But aye, indeed, as he doth draw that bow in churlish finger
Aye, sometimes that wounded heart — that wound begins … to linger
Then the troupe was off on a 90-minute Grecian tale of mismatched and long-lost lovers, with mentions of “pus” and “fistula” and a reference to the Dave Matthews Band. Such is the unique magic of this show, in which five actors use the audience suggestion to conjure up a wildly entertaining Shakespeare-style play from scratch, with each embodying multiple characters, melding comedy and tragedy, and, yes, rhyming many of their lines. How is such a thing possible?
Blaine Swen started the troupe in 2005 in Chicago while getting his doctorate in philosophy at Loyola University, and it has grown to become “one of the country’s elite improv companies,” as the New York Times put it. For the four years preceding the pandemic, ISC played five times a week to packed houses at iO Theater in Chicago, where it’s finally returning in January.
Some of its performers take the show to cities including Los Angeles, San Francisco and Washington, where the two-week run at the Kennedy Center ends Sunday. Swen aspires to a long New York run and is pitching a television special. He started the group with all men, to evoke an Elizabethan boy band, but added women as companies proliferated.
In a group interview after Sunday’s show, Swen admits that first-time audience members are typically dragged along by insistent companions. As Bryant adds, “To a comedy nerd, Improvised Shakespeare Company sounds like cringe and run.” But many come back for their second, fifth or 20th show.
The humor often comes from the clash of florid language and contemporary references. A year ago, an audience member suggested the title “Taylor’s Version,” referring to the albums that Taylor Swift had rerecorded. The play centered on Talia, who wrote songs about her ex-boyfriends on the lute. The man who pined for her asked a tailor to create an outfit to make him look like the duke she was being forced to marry. At the happy end, the wedding officiant declared they would “ever ever ever be together.”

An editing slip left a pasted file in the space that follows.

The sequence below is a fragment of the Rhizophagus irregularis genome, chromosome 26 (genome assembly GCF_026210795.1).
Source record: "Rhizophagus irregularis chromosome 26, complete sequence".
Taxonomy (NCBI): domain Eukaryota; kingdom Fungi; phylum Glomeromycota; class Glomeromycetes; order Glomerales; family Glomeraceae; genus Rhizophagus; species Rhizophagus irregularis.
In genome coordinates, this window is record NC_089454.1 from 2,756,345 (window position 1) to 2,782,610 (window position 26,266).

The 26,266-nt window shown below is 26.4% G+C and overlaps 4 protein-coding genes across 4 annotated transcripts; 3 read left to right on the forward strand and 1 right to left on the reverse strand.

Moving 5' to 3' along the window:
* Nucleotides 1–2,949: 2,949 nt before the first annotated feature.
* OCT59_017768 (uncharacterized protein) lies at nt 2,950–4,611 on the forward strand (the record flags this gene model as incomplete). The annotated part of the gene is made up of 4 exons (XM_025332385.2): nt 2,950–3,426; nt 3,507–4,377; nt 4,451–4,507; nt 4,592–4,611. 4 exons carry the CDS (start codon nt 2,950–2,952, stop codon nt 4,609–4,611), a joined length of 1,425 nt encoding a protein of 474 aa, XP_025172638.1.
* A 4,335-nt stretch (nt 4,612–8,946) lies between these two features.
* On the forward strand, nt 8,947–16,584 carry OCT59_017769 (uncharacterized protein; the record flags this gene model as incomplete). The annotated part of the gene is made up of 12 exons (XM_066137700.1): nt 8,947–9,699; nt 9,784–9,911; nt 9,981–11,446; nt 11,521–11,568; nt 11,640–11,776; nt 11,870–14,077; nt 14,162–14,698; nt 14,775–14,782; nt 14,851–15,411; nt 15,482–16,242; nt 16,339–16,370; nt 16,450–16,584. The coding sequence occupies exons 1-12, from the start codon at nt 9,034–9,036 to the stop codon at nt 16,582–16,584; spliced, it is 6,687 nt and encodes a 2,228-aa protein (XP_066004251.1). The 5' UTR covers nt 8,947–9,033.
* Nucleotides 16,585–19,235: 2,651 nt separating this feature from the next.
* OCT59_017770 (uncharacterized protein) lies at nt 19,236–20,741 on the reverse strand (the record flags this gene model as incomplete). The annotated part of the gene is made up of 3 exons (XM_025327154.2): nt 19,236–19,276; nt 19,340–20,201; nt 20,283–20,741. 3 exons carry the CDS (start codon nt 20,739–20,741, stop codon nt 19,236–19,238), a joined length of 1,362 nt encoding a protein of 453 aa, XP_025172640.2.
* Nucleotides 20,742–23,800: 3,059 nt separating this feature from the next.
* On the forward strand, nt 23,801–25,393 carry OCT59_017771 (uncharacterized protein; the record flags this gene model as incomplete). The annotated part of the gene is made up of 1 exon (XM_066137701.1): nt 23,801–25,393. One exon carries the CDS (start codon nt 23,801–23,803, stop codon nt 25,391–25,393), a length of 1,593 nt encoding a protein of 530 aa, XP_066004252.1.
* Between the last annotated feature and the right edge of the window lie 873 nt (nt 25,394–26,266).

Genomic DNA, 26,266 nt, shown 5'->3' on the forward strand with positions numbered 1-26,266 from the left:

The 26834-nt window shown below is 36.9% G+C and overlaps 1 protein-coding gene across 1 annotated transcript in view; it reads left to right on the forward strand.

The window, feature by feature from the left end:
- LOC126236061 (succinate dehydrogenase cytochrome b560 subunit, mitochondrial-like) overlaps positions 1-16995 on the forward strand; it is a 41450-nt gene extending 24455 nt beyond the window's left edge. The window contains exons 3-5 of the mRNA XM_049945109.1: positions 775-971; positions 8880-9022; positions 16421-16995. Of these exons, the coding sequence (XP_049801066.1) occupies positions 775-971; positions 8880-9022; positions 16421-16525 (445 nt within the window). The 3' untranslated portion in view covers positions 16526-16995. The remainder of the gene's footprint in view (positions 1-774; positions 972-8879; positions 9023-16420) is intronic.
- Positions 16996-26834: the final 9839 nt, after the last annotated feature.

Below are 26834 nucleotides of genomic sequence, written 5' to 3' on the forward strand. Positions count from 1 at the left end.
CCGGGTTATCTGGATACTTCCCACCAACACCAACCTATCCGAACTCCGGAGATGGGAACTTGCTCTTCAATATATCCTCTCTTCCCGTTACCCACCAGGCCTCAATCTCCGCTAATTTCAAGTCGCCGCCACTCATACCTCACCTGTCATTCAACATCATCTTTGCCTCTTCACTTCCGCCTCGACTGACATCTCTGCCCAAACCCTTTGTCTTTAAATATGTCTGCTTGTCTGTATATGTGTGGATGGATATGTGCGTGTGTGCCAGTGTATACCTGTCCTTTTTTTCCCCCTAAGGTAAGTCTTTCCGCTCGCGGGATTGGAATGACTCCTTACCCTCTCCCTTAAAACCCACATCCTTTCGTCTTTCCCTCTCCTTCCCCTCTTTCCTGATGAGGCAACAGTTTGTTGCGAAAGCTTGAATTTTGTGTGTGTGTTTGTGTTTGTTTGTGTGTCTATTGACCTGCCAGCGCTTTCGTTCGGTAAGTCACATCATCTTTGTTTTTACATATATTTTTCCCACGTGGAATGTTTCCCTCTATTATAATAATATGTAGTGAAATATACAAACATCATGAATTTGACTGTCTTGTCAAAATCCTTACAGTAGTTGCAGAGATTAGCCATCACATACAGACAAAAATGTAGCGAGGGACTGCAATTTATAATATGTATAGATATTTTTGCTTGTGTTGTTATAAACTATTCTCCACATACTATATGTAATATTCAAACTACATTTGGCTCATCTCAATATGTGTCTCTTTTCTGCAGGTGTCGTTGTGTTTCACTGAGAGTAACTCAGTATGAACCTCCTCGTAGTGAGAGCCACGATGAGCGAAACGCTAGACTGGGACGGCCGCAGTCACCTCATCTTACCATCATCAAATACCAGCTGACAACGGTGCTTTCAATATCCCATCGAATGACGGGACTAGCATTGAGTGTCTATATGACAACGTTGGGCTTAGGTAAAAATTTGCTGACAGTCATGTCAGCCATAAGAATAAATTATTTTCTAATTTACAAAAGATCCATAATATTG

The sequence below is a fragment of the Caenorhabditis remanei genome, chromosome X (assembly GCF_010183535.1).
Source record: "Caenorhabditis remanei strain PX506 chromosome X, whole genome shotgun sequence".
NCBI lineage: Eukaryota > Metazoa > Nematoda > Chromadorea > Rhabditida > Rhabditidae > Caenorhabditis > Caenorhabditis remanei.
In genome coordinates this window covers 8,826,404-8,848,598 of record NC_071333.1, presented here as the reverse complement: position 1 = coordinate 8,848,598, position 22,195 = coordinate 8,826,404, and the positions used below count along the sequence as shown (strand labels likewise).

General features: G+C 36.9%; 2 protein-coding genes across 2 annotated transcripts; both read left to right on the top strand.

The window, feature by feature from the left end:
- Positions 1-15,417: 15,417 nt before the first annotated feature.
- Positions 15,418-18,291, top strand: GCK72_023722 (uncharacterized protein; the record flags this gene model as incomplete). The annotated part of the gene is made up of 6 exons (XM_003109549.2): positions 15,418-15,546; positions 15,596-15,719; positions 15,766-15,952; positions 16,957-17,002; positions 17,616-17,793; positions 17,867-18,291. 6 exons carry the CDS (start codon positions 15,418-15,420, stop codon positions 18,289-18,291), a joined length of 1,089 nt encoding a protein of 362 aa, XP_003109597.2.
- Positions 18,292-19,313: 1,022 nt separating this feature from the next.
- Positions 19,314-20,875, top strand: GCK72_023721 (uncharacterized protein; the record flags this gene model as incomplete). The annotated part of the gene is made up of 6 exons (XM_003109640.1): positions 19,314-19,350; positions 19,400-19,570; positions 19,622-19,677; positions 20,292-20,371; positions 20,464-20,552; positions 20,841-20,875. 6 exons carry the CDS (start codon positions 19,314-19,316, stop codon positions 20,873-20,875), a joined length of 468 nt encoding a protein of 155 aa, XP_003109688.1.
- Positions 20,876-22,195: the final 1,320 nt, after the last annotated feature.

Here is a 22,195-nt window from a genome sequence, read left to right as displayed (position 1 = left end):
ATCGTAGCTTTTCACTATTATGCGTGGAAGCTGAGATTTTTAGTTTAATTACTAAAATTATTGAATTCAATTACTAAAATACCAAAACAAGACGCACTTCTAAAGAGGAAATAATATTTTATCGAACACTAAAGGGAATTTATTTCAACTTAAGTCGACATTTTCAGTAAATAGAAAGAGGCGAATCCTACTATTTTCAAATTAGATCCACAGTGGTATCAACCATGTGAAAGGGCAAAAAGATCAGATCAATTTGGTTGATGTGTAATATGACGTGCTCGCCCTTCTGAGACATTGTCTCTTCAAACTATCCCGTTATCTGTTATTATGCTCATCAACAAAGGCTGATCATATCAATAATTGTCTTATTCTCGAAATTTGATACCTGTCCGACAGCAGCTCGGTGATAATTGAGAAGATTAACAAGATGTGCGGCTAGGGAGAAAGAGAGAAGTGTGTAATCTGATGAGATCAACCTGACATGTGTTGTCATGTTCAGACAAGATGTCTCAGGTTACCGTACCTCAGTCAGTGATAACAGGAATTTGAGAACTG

Lots of Bernie and Trump title suggestions popped up circa 2016. In one basketball-themed show, the cast managed to mention every NBA team. Through these seemingly frivolous details, Swen says, “they’re having kind of the experience of being an actual groundling in Shakespeare’s time.” The playwright would drop allusions to Elizabethan politics that are lost on us today. “Shakespeare’s audience got it right away. They were laughing and raucous and loving it.”
“Seinfeld” actor Jason Alexander saw the group at a benefit and “lost my mind. And I also thought, ‘There must be a gimmick. They must have preplanned some of this,’” he says. Later, he was a guest performer and confirmed that it was all made up on the spot.
Patrick Stewart has also guest-performed, and wrote in an essay for American Theatre magazine that “it became clear to me there was only one thing to do: listen, Listen, LISTEN. Simply the fundamental element of all good acting.”
There are other rules of thumb. The prologue is usually followed by three scenes setting up the main characters, then a group scene with a song. Performers have to locate the core of any well-drawn character: What do they want? (Usually to love or kill someone.) How will they get it? What stands in their way? An actor might enter a scene with a posture that conveys high or low status, to signal who they might be.